With the ever-growing fan base dedicated to Game of Thrones, The Borgias and the like, Renaissance costumes and inspired looks are popping up everywhere.
Mr. Costumes has many outfits for the cultural era where realism and human emotion in art dominated, but to complete the look, one’s hair and makeup are crucial elements, too. From noblewomen to peasants, here’s how to capture each look.
The higher the social status, the more made-up a woman was, but in general, makeup from the 14th century to the 17th century was very minimal. Women strived to have pale skin; tan skin implied that they worked outside with the lower class. Eye makeup tended to be especially light, but emphasis was made to cheeks and lips with natural-looking red shades.
To get the overall look of the era, we suggest starting off with a foundation or powder that is a shade or two lighter than your actual skin tone. In a dark or rosy color, blush and lipstick should be applied liberally, especially for the role of an upper class woman. If you absolutely need something on your eyelids, an eye shadow in a neutral shade or just a smidgen of brown eyeliner can be used. Skip the mascara if you can.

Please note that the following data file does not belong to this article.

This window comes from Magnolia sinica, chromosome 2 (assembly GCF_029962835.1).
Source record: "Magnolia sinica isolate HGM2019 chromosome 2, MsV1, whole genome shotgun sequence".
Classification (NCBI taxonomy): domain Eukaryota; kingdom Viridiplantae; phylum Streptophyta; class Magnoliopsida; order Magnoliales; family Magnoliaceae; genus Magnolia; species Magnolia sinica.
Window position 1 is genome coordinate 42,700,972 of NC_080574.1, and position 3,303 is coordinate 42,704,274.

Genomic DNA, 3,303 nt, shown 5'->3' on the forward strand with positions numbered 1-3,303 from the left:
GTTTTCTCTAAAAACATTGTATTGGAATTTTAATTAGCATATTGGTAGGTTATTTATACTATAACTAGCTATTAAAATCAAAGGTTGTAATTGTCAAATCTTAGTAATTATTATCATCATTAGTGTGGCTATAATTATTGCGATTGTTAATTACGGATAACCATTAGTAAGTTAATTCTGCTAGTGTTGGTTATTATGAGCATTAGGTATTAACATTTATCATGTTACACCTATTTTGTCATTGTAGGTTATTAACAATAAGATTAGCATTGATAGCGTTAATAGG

Long hair, whether tied up, worn down or in a half-do, dominated womens hair back in the day. The long locks were worn in a variety of styles, from buns to braids to loose, curly waves. All Renaissance costumes should be completed with the proper hairstyle.
Wavy hair is probably the simplest Renaissance style to copy. (It also seems to be the go-to choice on Game of Thrones.) It also can easily be used for the look of a upper class or lower class woman.
The style can be replicated using a beach spray, curling iron, or by going to bed with braided wet hair. Bonus points: Place the front of your hair in an updo to complete the look.
Another peasant or lower-class look is the messy braid.
The tutorial for this relaxed look can be found here.
Braided looks were popular in the Renaissance era. The following look using three braids, one of them made into a bun and the other two pinned around it. Click here for the tutorial.
Hair accessories were worn with many of these styles, too. They included hair nets:
And head bands (Click here for the tutorial):
Don’t forget to pair these looks with your favorite Renaissance costumes from Mr. Costumes!
Do you have any favorite Renaissance looks? Tell us below in the comments!